Braised meats make a warm and savory meal when it’s cold outside. Pot roast, pork and sauerkraut, braised chicken pieces, Osso Bucco, pulled pork, beef short ribs, lamb shanks – you name the meat, and there is bound to be a recipe for braising it.
What Braising Is
Braising means slowly cooking meat in moist heat. The moisture comes from a liquid, and that liquid might be broth, tomato sauce, wine, or even plain water.
The meat is cooked in the liquid in a covered casserole dish or Dutch oven under low heat for several hours. As the liquid is absorbed by the meat and reduced, you end up with a succulent dish with complex flavors.
Once you get the hang of braising, you can start to experiment with different vegetables, herbs, fruits, and spices to bring out the rich flavor of the meat.
Some braising basics to keep in mind:
- Lean cuts of meat benefit from the addition of acidic foods or liquids to break down the flesh and soften the meat. Liquids like tomato sauce, diluted vinegar, and wine are good choices. Foods like sauerkraut, onions, garlic, diced tomatoes, or citrus also work well.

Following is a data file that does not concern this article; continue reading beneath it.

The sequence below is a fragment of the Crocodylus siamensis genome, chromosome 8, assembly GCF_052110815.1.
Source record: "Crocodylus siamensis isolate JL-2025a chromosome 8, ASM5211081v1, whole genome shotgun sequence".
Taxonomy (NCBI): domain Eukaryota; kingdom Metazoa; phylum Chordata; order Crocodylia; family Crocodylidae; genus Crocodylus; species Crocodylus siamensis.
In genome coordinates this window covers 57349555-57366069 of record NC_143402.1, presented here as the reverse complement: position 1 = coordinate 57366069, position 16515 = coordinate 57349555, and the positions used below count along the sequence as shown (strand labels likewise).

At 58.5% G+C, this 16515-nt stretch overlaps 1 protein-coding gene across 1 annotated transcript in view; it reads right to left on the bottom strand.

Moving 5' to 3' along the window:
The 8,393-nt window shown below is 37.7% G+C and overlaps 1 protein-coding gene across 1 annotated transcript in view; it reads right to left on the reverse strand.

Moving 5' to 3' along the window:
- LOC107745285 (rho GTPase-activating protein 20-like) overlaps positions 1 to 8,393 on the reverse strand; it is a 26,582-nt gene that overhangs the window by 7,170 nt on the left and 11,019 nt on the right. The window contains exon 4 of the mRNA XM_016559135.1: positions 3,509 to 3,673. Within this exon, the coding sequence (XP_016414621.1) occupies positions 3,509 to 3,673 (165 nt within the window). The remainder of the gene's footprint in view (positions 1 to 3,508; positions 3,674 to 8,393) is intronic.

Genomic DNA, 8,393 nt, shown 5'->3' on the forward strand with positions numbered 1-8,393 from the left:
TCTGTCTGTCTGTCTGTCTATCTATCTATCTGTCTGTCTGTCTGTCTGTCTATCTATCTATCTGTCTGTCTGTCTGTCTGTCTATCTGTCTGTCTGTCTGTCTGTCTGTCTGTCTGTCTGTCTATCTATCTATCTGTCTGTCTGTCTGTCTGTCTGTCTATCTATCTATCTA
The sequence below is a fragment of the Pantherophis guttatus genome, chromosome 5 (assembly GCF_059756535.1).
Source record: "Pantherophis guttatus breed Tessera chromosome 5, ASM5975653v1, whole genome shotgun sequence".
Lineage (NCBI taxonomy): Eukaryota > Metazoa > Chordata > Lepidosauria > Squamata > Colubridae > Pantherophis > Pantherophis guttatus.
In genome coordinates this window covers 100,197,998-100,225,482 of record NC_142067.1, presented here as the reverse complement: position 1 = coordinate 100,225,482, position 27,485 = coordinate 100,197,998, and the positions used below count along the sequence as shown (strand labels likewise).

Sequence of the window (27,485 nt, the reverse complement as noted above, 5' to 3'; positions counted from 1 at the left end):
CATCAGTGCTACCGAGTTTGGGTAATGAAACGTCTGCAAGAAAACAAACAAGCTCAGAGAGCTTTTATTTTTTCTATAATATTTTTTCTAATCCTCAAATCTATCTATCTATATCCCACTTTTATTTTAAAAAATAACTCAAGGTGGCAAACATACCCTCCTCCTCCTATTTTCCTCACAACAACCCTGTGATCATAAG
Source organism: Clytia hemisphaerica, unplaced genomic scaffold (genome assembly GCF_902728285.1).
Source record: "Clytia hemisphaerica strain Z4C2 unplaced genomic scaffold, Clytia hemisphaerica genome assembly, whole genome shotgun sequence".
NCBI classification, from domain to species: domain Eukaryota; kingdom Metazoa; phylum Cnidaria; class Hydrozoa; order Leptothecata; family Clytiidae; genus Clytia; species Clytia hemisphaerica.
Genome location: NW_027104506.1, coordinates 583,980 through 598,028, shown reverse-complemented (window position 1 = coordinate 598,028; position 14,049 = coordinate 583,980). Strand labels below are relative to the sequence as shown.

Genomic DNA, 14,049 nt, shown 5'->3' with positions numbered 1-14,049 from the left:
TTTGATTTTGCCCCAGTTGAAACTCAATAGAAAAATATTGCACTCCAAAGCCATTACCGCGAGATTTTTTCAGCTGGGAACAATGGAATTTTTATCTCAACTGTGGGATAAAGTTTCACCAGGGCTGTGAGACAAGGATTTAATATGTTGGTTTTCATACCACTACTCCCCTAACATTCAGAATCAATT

- Browning meat before braising is supposedly unnecessary, but I continue to do it anyway. If you coat the meat with flour to brown it, that flour will help thicken the cooked juices in the dish.
- Adjustments to the seasonings can be done after the dish has been cooked. It’s better to err on the side of lighter seasoning than to end up with a way-too-salty cooked dish.
- Add vegetables to braised meat toward the end of the cooking time (rather than at the start), to avoid overcooking.
Here’s a recipe for Braised Beef Rump Roast that is easy, delicious, and will make your house smell great. Also, check out Chicken in a Pot with Turmeric and Lemon for another braised stand-out meal.
Braised Beef Rump Roast
- 2 ½-3 lb. beef roast (rump, English, chuck, etc.)
- 3 tbsp. olive oil
- 2 tbsp. flour
- 1 tsp. salt
- ½ tsp. black pepper
- 1 tsp. Urfa Biber (Aleppo pepper) – optional
- 1 tsp. dried rosemary
- 1 tsp. dried thyme
- 1 tsp. dried oregano
- 2 onions, medium, trimmed and skinned
- 8 cloves, whole
- 2 tbsp. balsamic vinegar
- 14½ oz. tomatoes, diced, canned
- Preheat oven to 325°F.
- Pat roast dry with paper towel.
- Mix flour in a shallow dish with salt and all dried spices except cloves.
- Heat olive oil in casserole or Dutch oven over medium heat.
- Coat beef with the flour and spice mixture, then add to casserole and brown on all sides. Turn off heat.
- Trim and peel skin off of onions. Stud with cloves. Add to casserole.
- Finally, add balsamic vinegar and tomatoes to casserole.
- Cover and bake until liquid starts to boil (15-20 minutes). Then, reduce heat to 310°F.
- Cook for about 3 hours, checking liquid level and adding hot water as needed.
- Serve immediately, or cool and shred with a fork and store in refrigerator with liquid from pan.
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